precollege in accordance with general guideline for prefixes (no hyphen).
prefixes: Compounds formed with prefixes are normally closed (not hyphenated). For further information, consult Webster's Dictionary or the AP Stylebook. Examples: multicultural, nonprofit, prelaw, prehealth, premedical, postdoctoral, postseason; but co-author, co-worker, anti-racism.
professor: In running text, all faculty members at any rank may be generically referred to as "professor," provided their full, accurate title is cited beforehand in the text.
professorships, named: Full titles of named professorships are always capitalized, even when they appear after the professor's name. (Martha A. Ackelsberg, William R. Kenan Jr. Professor of Government and professor of the study of women and gender)
pronouns: Use female pronouns when referring to Smith undergraduate students. (As stated in the admission policy established by the board of trustees.) If an individual uses a nonspecified pronoun, respect their wishes. Avoid references to "preferred" pronouns; refer to "pronouns" only. ("Preferred" suggests that other pronouns are also acceptable, while many individuals do not feel that way).
punctuation: This entry addresses only those questions related to Smith style and is not meant to be comprehensive. See the "Guide to Punctuation" chapter in the AP Stylebook for a more complete explanation.
series Use for words in series of three or more after every item except the last and next to the last (performances on Thursday, Friday and Saturday). Exception: Use a comma after the next to the last item if it helps avoid ambiguity. (Examples: undergraduate, business, and graduate and professional schools; the required courses are Elementary German, Reading German, and German Conversation and Composition.) When some items in the list contain internal commas, semicolons should be used between the items (and before the final conjunction as well).
Used only to indicate missing words or phrases in quotations
Hyphenate compound modifiers when they precede nouns (an awe-inspiring sight, a well-prepared meal); leave open when they follow nouns (the sight was awe inspiring, the meal was well prepared). See also prefixes.
Do not hyphenate well-established compound modifiers (a high school play, the civil rights movement).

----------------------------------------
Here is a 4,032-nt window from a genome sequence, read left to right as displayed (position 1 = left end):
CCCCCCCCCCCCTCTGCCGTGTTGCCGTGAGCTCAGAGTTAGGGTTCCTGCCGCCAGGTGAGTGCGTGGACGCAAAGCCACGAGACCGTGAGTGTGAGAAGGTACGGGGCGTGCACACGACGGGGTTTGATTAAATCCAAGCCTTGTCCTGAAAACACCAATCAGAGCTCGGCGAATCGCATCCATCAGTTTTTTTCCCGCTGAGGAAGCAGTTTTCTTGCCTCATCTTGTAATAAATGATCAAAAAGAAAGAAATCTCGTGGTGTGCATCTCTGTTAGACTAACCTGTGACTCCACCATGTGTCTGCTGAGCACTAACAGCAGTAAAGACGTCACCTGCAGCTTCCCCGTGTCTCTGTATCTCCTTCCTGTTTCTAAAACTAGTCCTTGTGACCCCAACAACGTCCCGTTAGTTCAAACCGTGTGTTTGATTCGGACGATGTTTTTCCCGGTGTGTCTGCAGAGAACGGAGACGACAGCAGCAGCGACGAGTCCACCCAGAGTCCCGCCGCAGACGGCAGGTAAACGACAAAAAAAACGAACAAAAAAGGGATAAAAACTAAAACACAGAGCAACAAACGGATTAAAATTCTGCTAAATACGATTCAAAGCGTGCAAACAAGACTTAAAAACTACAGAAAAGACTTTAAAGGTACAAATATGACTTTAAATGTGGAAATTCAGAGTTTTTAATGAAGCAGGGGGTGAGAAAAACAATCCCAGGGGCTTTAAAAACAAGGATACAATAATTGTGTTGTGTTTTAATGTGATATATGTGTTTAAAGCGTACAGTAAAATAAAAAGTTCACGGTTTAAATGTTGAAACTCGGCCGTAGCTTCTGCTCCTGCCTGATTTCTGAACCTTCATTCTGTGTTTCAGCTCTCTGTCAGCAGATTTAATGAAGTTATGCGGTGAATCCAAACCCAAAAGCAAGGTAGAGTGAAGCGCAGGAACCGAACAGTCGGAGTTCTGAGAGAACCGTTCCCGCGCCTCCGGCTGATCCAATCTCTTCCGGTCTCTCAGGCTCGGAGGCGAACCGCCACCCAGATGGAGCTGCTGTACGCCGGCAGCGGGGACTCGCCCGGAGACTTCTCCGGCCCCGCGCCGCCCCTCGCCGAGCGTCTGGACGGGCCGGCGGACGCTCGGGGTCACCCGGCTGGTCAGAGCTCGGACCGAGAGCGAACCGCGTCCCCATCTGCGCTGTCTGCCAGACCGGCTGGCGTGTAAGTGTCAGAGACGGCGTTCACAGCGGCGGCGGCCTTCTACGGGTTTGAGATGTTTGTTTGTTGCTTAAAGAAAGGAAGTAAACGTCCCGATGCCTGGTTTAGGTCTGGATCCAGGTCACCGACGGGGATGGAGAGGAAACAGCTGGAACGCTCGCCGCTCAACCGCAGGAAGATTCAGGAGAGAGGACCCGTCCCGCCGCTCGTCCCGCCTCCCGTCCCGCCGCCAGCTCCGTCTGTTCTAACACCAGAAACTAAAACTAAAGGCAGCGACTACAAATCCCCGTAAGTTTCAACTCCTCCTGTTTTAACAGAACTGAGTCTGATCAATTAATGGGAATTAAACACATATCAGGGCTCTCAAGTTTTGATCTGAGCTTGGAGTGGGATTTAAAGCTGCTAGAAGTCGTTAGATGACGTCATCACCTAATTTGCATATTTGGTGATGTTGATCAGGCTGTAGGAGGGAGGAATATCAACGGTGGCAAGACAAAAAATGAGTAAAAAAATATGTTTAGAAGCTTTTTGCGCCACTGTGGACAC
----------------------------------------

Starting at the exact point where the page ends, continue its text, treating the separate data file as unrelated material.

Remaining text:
Do not hyphenate modifiers containing an adverb ending in "ly" (mildly irritating fellow, a highly complex question).
Suspensive hyphenation: For phrasal adjectives sharing a common element. Example: He received a 10- to 20-year sentence.
Periods and commas generally go inside closing quotation marks.
Colons, semicolons, question marks and exclamation points follow closing quotation marks unless a they are part of the quoted matter.
quad, quadrangle: Lowercase (generic description)
re-create (to create again), recreate (to take recreation)
Office of the Registrar; registrar's office
religious titles: the Rev. Richard Phillips—include the article the before the title; not Rev. or Reverend Phillips (Please consult AP Stylebook—this subject can be complicated.) Use last name only in subsequent references.
Renaissance: See also historical periods entry.
Resource Center for Sexuality and Gender in Wesley House
Reunion: Capitalize when referring to Smith Reunions.
room and board: Use "housing and meals" when referring to Smith.
rooms: Capitalize official room names on campus (Neilson Library Browsing Room) but use lowercase when they are simply locations or informal names (Ainsworth lounge). When in doubt, use lowercase.
satisfactory/unsatisfactory grading option; S/U grading option (on second reference only)
Schacht Center for Health and Wellness, Schacht Center (on second reference)
scholar: Capitalize when part of a named scholarship (Ada Comstock Scholar, Fulbright Scholar)
School for Social Work, SSW (on second reference). Set off with commas when citing degrees after name (Jane Kind, SSW '12)
Scott Gymnasium; Scott gym
seasons: Use lowercase (fall, spring, winter).